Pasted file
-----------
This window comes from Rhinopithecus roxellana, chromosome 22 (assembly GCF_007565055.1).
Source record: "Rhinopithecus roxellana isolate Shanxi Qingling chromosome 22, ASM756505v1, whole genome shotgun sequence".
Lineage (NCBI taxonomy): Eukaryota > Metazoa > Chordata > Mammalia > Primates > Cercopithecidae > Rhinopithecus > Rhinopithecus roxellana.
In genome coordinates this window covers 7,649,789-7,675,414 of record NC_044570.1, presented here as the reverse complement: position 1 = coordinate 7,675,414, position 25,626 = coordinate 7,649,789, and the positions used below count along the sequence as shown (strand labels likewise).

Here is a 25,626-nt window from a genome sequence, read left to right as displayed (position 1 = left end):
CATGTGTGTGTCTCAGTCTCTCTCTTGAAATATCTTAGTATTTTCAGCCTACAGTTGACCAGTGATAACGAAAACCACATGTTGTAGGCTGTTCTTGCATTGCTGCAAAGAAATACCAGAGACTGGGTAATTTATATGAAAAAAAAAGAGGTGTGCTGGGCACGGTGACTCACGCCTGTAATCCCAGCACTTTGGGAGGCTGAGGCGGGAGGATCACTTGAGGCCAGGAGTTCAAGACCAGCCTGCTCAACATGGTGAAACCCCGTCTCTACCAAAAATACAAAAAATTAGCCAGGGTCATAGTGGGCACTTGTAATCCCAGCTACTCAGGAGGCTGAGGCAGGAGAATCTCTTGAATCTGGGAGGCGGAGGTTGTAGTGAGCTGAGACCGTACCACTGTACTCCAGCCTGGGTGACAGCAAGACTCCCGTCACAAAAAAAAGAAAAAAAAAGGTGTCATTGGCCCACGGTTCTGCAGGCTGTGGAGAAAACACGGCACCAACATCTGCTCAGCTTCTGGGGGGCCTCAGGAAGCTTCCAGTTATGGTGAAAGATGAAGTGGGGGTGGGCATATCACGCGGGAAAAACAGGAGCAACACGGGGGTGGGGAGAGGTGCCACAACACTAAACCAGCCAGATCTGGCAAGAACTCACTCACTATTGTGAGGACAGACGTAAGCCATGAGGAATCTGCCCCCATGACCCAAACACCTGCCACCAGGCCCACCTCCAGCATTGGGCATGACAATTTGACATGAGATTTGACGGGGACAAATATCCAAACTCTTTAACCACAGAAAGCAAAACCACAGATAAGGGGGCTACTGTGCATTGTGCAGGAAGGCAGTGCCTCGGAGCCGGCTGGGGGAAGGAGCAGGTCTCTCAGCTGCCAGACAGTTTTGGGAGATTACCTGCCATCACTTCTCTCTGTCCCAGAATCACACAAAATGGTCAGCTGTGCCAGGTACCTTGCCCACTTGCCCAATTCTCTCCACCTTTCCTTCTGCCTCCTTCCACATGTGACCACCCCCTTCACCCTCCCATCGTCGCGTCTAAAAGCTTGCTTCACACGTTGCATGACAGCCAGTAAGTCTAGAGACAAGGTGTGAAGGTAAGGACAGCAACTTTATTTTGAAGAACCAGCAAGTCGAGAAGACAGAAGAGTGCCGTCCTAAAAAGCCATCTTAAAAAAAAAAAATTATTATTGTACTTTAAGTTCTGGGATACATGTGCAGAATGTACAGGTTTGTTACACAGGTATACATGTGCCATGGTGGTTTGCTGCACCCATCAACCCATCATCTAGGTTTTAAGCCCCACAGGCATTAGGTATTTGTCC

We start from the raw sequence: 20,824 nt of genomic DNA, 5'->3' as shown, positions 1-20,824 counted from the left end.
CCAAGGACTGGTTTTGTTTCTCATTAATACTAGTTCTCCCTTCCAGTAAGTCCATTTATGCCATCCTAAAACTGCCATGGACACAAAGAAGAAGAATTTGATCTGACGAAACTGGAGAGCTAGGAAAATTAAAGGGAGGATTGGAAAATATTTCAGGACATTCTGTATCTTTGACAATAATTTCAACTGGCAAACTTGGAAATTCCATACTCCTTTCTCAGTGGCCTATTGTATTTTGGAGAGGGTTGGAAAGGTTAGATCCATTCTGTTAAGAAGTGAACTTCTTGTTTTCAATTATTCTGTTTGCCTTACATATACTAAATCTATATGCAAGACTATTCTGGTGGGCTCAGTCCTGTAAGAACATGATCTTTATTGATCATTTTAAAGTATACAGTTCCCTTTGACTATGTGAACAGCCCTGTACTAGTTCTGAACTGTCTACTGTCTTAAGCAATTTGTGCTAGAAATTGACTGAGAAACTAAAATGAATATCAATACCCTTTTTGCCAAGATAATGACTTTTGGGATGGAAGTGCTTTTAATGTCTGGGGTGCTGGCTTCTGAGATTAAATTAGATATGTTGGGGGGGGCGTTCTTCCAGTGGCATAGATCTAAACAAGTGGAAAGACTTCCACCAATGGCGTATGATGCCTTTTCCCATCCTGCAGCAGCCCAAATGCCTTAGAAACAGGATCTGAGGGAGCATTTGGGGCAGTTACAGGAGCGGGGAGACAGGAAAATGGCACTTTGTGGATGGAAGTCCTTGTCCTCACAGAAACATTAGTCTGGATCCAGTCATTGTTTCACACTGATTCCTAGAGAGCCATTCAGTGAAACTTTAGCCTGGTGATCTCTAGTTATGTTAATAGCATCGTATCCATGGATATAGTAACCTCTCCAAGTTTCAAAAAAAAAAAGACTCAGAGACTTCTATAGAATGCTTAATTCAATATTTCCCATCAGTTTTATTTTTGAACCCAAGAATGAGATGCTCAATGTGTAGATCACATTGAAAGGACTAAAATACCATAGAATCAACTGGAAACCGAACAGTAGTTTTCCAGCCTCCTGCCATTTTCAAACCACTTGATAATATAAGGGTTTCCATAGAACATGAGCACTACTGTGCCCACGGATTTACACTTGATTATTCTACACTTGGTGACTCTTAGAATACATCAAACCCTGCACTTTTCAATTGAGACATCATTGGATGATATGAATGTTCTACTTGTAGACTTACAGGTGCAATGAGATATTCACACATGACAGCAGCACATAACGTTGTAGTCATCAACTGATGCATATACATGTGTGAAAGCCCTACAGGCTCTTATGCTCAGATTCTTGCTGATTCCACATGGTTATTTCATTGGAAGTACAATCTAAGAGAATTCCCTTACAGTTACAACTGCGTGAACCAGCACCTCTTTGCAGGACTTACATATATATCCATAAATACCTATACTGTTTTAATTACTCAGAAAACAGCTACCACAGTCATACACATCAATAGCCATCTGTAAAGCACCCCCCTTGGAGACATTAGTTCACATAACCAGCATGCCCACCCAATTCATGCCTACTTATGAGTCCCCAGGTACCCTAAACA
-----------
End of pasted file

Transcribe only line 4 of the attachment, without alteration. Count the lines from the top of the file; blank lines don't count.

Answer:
In genome coordinates this window covers 7,649,789-7,675,414 of record NC_044570.1, presented here as the reverse complement: position 1 = coordinate 7,675,414, position 25,626 = coordinate 7,649,789, and the positions used below count along the sequence as shown (strand labels likewise).